Here's a rundown of what's opening this weekend - as if anyone's going to go see anything other than 'Harry Potter.'

New and Noteworthy: 'Harry Potter and the Deathly Hallows Part I'

Starring:Daniel Radcliffe, Rupert Grint, Emma Watson, Helena Bonham Carter, Ralph Fiennes
Directed by:David Yates
What's It About? In the first half of the 'Potter' series' apocalyptic finale (Part II is due next summer), Harry, Ron and Hermione head toward a final confrontation with Voldemort while seeking the scattered fragments of the dark wizard's torn soul. Of course, they're still teenagers, so hormones do get in the way.
Why Should You See It? Uh, because everyone else you know will? Because the same writing/directing team behind the last couple of increasingly dark installments are behind this one? Because it's your (second-to-) last chance to see Harry Potter on the big screen?
You Might Like It If You Like: The first six 'Harry Potter' movies, Western civilization
Showtimes & Tickets
Trailers & Clips
'Harry Potter' to Pass 'Star Wars' as Biggest Movie Franchise of All Time
The Week in Geek: Five Great Things About 'Harry Potter and the Deathly Hallows: Part I'
'Harry Potter and the Deathly Hallows: Part I' NYC Premiere Red Carpet
In Defense of Draco Malfoy
Moviefone's Search for the Biggest Harry Potter Fan: Submit Your Video
10 Things We Learned on the Set of 'Harry Potter and the Deathly Hallows: Part I'
Reviews | Leonard Maltin's Review | Mr. Moviefone's Six Second Review

'Harry Potter and the Deathly Hallows: Part I' - Trailer No. 2

Also New: 'The Next Three Days'

Starring:Russell Crowe, Elizabeth Banks, Liam Neeson, Brian Dennehy, Lennie James
Directed by:Paul Haggis
What's It About? Y'know, in the current real-life drama 'Conviction,' Hilary Swank gets her framed-for-murder brother out of jail by spending 18 years earning college and law degrees and working through the system. In this thriller, however, when Russell Crowe's wife (Banks) is convicted of murder, he gives up on the system after three years and plans to bust her out instead, with the help of a jailbreak expert (Neeson).
Why Should You See It? It's Russell Crowe and Liam Neeson in butt-kicking mode. It's directed and co-written by Paul Haggis, the screenwriter of the last two James Bond movies (and of course, the Oscar-winning 'Crash' and 'Million Dollar Baby'). Did we mention the part about Crowe and Neeson kicking butt?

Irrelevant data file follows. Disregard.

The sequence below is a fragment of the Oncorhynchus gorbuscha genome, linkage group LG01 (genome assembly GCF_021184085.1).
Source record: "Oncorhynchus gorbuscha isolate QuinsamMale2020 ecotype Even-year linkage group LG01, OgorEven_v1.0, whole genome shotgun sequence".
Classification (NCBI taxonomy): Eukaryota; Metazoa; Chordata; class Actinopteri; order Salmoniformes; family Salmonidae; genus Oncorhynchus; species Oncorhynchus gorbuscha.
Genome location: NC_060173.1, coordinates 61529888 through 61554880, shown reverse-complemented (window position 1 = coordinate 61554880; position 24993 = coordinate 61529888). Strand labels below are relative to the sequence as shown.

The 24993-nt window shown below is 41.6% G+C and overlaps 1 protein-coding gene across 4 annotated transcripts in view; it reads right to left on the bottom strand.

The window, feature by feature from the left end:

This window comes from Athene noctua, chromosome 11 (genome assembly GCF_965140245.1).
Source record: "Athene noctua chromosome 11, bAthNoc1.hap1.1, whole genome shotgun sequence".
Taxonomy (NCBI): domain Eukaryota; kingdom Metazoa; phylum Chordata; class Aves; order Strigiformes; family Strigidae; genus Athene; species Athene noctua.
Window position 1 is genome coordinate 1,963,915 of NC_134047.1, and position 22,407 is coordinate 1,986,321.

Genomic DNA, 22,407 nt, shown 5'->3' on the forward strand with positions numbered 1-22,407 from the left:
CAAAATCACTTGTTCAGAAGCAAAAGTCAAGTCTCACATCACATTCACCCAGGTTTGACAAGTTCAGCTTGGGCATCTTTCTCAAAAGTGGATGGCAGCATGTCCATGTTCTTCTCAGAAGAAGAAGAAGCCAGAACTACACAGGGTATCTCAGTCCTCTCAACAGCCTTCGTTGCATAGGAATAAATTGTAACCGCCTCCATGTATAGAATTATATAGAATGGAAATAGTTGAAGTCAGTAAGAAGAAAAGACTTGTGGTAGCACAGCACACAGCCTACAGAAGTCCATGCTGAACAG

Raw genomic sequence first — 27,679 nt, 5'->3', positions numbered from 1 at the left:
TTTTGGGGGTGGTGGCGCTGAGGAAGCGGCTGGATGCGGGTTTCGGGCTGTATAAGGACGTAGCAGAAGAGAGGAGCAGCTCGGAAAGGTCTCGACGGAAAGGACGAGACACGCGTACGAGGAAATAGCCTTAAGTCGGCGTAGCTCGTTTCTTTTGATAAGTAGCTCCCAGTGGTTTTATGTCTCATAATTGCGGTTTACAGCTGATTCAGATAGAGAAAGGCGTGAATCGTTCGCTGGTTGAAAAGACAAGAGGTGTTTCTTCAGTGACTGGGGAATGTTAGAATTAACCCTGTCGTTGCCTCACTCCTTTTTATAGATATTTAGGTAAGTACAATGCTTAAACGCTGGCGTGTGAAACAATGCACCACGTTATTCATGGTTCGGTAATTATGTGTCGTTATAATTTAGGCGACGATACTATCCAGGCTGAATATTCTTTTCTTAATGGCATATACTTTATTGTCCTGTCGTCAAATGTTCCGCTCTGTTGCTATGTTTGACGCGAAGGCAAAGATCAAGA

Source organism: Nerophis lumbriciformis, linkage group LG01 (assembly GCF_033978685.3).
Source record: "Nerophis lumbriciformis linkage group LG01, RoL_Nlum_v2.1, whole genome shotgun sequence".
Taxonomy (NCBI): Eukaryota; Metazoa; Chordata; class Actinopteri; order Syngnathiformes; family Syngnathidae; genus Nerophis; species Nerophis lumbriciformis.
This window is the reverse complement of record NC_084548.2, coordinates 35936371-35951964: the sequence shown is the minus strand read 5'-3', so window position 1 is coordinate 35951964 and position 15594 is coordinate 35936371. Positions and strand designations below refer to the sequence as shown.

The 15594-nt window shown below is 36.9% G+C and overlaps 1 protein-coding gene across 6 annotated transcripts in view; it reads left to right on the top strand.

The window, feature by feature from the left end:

You Might Like It If You Like: 'Taken,' 'Anything for Her' (the 2007 French film this one is adapted from), 'Proof of Life'

Showtimes & Tickets
Trailers & Clips

'The Next Three Days' - Trailer No. 2

In Limited Release

'Made in Dagenham' is a drama loosely based on a real-life 1960s strike at a British auto plant that marked the first victory in the fight for equal pay for women. There's even been some Oscar talk for star Sally Hawkins ('Happy Go Lucky') .
Showtimes & Tickets
'Heartless' is a horror film starring Jim Sturgess ('21') as a loveless young man with a large facial birthmark who strikes a Faustian bargain after he discovers that his gritty London neighborhood really is hell on Earth, complete with thuggish demons.
Showtimes & Tickets

Still In Theaters, Still Awesome

'Unstoppable' - Runaway train loaded with explosives? Big deal. It's Denzel Washington, 55-year-old action hero, who's unstoppable. | Showtimes & Tickets
'Morning Glory' - This backstage comedy set at a struggling morning news show seems to be pleasing audiences. Except, we'll bet, for Diane Sawyer and Charlie Gibson, who probably aren't too flattered by the mismatched, bickering anchors played by Diane Keaton and Harrison Ford. | Showtimes & Tickets
'Fair Game' - Whether or not you agree with the movie's take that Valerie Plame and Joe Wilson were selfless public servants who endured a political firestorm for trying to unearth the the truth behind the stated rationales for the Iraq War, you'll appreciate the awards-worthy performances of Naomi Watts and Sean Penn as a couple undergoing an undeniably unique marital crisis. | Showtimes & Tickets

Staying In This Weekend?

New on DVD This Week: If you never bought Ebenezer Scrooge's yuletide conversion because you didn't find the ghosts scary enough to force a change of heart, then Disney's 'A Christmas Carol' is for you. Motion-capture animation allows director Robert Zemeckis to amp up the fantasy elements and icy chills of Charles Dickens' ghost story. If anything, it may be too scary for the youngest viewers, even with a full-of-humbug Jim Carrey as the voice of Scrooge. Buy or rent the DVD | More new DVD releases

Movie Homework: As 'Made in Dagenham' suggests, moviegoers like their labor heroes to be heroines. That includes such stand-up sisters as Meryl Streep in 'Silkwood' and Charlize Theron in 'North Country,' but most of all, Sally Field in 1979's 'Norma Rae.' Loosely inspired by the true story of a woman who fought abysmal working conditions in her local textile mill by unionizing it, the film contains an Oscar-winning performance by Field that's so iconic, even after three decades, that it was just parodied this week on 'Glee.' Only instead of standing on a table silently holding a sign that says, "UNION," Mercedes hoists one that says "TOTS," to protest the removal of the students' beloved potato puffs from the school cafeteria menu. Buy or rent the DVD

On My Netflix Queue: Since I can't afford a vacation at a French beach resort right now, I'll settle for a viewing of Mr. Hulot's Holiday (1953), the sunniest and breeziest of all movie comedies, and the platonic ideal to which all other comedies about vacation mishaps aspire. Buy or rent the DVD

•Follow Gary Susman on Twitter @garysusman.